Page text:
Austria-Hungary did indeed face a long-term threat to its existence. It had fought off revolutions 66 years before, from 1848 through 1861, and it was thus due for another great crisis that would either change it or destroy it. But for Germany the war was tragically and catastrophically unnecessary. Yes, the German colonial empire was very small compared to those of France and Britain, but the territories in the tropics were not very significant, and German foreign trade was already outstripping that of the other European powers. Russia had plans to increase its army, but it had performed very poorly against Japan and was nowhere near ready to pose a real threat. France, while somewhat more bellicose than in the recent past, was hardly in favor of war. Civilization seemed to be progressing all over the North Atlantic world, which is why the outbreak and course of the war was such a terrible shock. Germany was, to be sure, not quite so democratic as Britain or France, but it was at least as progressive as either of them by most economic, social and cultural measurements. Indeed, many United States observers felt that Germany had the most in common with the United States.
The German plan for war called for an all-out attack on France, moving through Belgium to outflank the French Army and force a great battle around Paris. Germany had defeated the French armies within a few months in 1870 and forced France to surrender the next year, and counted on doing the same thing again. But armies were now too large and firepower too effective for that kind of decisive victory. By the time the Germans reached the site of the presumed decisive battle before Paris, their troops were low on supplies and exhausted. They had to pull back after the Battle of the Marne, and trench warfare began. The great tragedy was that the Germans refused to re-evaluate their objectives after the stalemate and make peace, and instead risked everything again and again in a series of gambles designed to win the war. One such gamble, unrestricted submarine warfare, brought the United States into the conflict in 1917. A second, General Ludendorff's great offensive of March 1918, wrecked the German Army and led to Germany's collapse in November. Communism was already in power in Russia thanks to the war, and the collapse of the German empire paved the way for Nazism 14 years later.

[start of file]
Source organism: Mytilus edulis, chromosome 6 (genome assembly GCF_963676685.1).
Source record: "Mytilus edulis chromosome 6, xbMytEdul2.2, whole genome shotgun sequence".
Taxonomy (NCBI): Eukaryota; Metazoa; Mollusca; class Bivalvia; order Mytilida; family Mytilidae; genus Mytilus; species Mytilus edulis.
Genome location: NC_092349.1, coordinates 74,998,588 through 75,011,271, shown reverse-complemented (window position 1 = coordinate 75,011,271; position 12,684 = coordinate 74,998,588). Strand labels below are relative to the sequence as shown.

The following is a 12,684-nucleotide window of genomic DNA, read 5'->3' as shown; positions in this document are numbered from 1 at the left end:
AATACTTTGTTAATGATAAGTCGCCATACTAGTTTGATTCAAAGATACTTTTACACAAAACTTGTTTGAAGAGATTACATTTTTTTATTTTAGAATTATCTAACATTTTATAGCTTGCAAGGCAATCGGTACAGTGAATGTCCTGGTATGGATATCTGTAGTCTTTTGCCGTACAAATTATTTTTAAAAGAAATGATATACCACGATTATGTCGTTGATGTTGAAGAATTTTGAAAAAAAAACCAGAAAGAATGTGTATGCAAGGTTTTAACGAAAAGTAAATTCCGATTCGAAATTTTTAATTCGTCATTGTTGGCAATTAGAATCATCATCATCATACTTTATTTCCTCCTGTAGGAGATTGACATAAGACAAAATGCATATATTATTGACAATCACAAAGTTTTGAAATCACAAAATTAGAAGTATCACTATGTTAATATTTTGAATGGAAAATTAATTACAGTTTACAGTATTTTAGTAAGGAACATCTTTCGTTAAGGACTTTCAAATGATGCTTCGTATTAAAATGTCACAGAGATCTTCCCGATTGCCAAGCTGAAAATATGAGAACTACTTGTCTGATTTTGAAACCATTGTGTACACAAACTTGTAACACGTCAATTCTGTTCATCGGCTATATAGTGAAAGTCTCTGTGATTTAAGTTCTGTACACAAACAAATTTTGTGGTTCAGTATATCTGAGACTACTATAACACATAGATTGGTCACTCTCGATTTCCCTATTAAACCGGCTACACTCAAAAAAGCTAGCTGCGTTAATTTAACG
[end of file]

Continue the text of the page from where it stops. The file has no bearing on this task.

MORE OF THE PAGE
The July Crisis, as is well known, had an enormous impact on John F. Kennedy. Barbara Tuchman's The Guns of August--actually a very mediocre account of the outbreak of the war, but an excellent narrative of its first month--had come out only a few months before the missile crisis. Kennedy was not going to strike Cuba rashly the way the Austrians had struck Serbia or the Germans had invaded Belgium. He remarked that he did not want some future historian writing a book called The Missiles of October. He got the world through the crisis without war.
Albertini, as well as Fischer, has remained a model for me as a historian all my life. His book is both extraordinarily thorough, drawing on numerous interviews with key figures as well as published documents, totally engaged, and remarkably exciting. He wrote in the knowledge that the world the war destroyed was never coming back, and he assigned responsibility to many statesmen, although mostly to the Austrians and the Germans. Yet he was equally harsh on his own government. Italy was a member of the Triple Alliance with Germany and Austria, but it was far from clear that the alliance would obligate the Italians to join in a war over Serbia. Indeed, Albertini argued that Italian public opinion would inevitably reject such a war, and that Italy should have declared neutrality at once. That is what an earlier Italian Prime Minister, Giolitti, had done during the Balkan Wars of 1913-14, telling the Austro-Hungarian government frankly that Italy simply could not join it in a Balkan war. But in July 1914 the Italian Prime Minister Salandra and his Foreign Minister San Giuliano embarked upon a different course, refusing to say what they would do in hopes of being bribed into (or out of) the war by territorial concessions of their own. Albertini wrote as scathingly about this strategy as he did about any of the events of the crisis, and one passage in particular recapitulated what it means to be a fully engaged historian of one's own country reflecting on a time of crisis.